As demonstrated by Gilbert et al. (7), increased ventilation in exercising subjects produced a decrease in the expired air temperature of 5°C over 4 min. Other direct measurements (13) also show that the temperature of gas changes along the longitudinal axis of the bronchial tree. Because of the importance of local heat transfer phenomena in the determination of the expired gas temperature, changes in circulation will have a small effect on the absolute temperature of the expired gas (7). According to Eq.EA10 , cardiac output is the hyperbolic function of ΔT and, under physiological ranges of ventilation and perfusion, the slope of this function is small (∼0.05–0.1 °C/l of cardiac output). This value is close to noise from the heat exchange in upper airways. At the same time, the time constant of lung heating or cooling will depend on the circulation, regardless of the magnitude of ΔT. To observe this effect, a step function (immediate change) of humidity or temperature should be applied to the inspired gas. We found that a typical response time of the human lung is ∼40 s. Thus the input function should have the characteristic time of <10 s (1–2 breaths).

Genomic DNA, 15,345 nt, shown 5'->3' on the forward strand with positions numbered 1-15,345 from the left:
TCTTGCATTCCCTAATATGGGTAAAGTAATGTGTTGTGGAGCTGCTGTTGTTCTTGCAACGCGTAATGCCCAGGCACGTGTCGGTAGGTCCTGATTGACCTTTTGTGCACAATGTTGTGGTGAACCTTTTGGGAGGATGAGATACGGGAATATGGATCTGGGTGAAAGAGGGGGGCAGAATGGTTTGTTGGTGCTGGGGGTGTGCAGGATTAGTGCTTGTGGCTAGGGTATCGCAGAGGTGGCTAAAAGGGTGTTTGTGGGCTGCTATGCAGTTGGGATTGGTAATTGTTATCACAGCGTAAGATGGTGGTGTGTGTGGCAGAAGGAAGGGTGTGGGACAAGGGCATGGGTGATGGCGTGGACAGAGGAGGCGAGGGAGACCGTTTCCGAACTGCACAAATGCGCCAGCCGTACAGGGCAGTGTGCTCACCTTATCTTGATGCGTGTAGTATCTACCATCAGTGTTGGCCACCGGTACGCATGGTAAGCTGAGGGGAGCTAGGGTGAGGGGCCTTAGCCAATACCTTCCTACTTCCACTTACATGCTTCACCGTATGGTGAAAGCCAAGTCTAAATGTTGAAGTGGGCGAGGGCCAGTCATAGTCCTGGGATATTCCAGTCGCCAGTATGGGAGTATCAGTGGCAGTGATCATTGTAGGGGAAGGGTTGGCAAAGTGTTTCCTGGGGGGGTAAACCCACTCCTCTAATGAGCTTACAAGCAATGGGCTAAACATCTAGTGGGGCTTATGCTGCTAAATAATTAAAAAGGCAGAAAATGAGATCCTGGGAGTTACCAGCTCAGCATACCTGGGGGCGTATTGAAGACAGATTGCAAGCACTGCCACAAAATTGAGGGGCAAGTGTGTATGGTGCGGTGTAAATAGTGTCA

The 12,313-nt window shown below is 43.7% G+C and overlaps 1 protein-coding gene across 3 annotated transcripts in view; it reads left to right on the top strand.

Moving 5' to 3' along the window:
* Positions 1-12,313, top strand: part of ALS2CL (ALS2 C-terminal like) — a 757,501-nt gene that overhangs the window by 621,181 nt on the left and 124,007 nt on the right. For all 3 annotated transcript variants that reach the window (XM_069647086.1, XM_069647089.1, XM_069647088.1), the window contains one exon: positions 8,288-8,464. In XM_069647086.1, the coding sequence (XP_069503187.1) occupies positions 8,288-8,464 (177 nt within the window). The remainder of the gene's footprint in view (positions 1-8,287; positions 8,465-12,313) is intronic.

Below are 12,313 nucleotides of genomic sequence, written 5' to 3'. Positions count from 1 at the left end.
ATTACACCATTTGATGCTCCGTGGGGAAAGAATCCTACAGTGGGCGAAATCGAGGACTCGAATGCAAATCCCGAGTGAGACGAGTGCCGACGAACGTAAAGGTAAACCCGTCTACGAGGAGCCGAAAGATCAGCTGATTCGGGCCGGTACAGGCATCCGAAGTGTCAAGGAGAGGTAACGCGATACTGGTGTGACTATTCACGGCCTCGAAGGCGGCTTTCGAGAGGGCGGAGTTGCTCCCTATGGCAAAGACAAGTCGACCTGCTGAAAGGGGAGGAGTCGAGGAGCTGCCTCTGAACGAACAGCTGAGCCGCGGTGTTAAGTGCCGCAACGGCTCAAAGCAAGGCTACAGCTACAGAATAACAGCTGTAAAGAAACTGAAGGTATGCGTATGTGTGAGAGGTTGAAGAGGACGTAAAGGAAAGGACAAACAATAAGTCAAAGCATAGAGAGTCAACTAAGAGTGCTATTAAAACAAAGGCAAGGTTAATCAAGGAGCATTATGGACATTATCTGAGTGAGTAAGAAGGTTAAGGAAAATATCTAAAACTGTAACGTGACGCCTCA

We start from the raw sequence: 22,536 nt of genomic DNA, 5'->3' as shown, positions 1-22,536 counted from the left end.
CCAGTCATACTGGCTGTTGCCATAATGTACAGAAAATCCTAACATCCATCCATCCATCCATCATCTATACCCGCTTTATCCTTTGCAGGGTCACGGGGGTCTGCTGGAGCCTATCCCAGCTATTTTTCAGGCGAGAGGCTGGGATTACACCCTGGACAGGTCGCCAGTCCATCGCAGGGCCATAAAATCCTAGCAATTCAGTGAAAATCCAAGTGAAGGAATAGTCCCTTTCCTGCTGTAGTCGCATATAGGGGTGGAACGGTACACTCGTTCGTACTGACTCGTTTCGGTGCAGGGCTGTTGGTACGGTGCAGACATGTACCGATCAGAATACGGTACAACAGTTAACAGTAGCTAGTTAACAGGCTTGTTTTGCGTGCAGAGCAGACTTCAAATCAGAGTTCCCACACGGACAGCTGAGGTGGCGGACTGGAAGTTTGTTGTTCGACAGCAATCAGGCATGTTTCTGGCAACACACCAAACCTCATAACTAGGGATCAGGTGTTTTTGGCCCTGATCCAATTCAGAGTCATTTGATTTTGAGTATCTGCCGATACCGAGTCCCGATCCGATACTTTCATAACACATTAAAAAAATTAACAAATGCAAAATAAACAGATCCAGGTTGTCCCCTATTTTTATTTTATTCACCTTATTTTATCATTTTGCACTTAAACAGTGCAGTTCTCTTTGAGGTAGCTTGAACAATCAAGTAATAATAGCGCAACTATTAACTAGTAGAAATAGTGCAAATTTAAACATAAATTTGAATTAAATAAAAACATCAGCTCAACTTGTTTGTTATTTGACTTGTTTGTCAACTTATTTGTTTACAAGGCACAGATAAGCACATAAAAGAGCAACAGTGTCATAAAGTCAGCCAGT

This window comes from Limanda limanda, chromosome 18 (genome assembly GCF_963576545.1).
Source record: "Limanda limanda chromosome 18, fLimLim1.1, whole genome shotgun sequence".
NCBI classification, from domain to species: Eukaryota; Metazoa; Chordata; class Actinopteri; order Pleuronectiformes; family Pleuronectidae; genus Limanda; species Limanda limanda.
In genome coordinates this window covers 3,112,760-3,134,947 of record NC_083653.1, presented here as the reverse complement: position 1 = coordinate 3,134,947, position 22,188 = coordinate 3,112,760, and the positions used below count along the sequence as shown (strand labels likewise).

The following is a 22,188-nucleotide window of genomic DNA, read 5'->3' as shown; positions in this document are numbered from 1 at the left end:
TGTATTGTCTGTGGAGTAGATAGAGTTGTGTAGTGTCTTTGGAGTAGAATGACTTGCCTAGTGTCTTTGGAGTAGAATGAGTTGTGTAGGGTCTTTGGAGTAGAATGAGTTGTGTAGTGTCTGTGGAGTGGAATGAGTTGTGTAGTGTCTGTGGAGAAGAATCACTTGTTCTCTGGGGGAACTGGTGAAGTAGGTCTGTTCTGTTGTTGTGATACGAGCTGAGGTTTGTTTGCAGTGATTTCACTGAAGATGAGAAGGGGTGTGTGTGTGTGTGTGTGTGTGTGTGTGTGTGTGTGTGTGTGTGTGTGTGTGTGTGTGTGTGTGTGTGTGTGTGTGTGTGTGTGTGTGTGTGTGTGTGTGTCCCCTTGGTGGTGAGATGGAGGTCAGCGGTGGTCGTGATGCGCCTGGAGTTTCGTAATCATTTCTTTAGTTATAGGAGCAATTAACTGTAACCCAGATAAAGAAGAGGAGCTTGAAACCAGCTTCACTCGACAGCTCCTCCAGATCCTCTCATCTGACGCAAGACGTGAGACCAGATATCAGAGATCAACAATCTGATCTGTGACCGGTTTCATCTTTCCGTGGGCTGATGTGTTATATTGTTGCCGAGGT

Our second important finding is the strong relationship between measured ATV and body height. What we estimate as ATV is an effective parameter that is defined as the ratio of total lung heat capacity (lung mass × specific heat capacity) to lung thermal conductivity (K _{T},Eq. EA13 ).
It is well known that lung volumes, like TLC, are strongly related to body size (1). TLC represents the size of the lungs or the mass of tissue. Thus the relationship between body height and ATV should represent the relationship between the lung mass and ATV in humans. We believe that the relationship between the TLC and body height can be used to estimate ATV in humans without lung diseases. If this estimate of ATV can be made reliably, then the absolute value of cardiac output can be estimated from the time constant of the decay of the expired gas and the body height.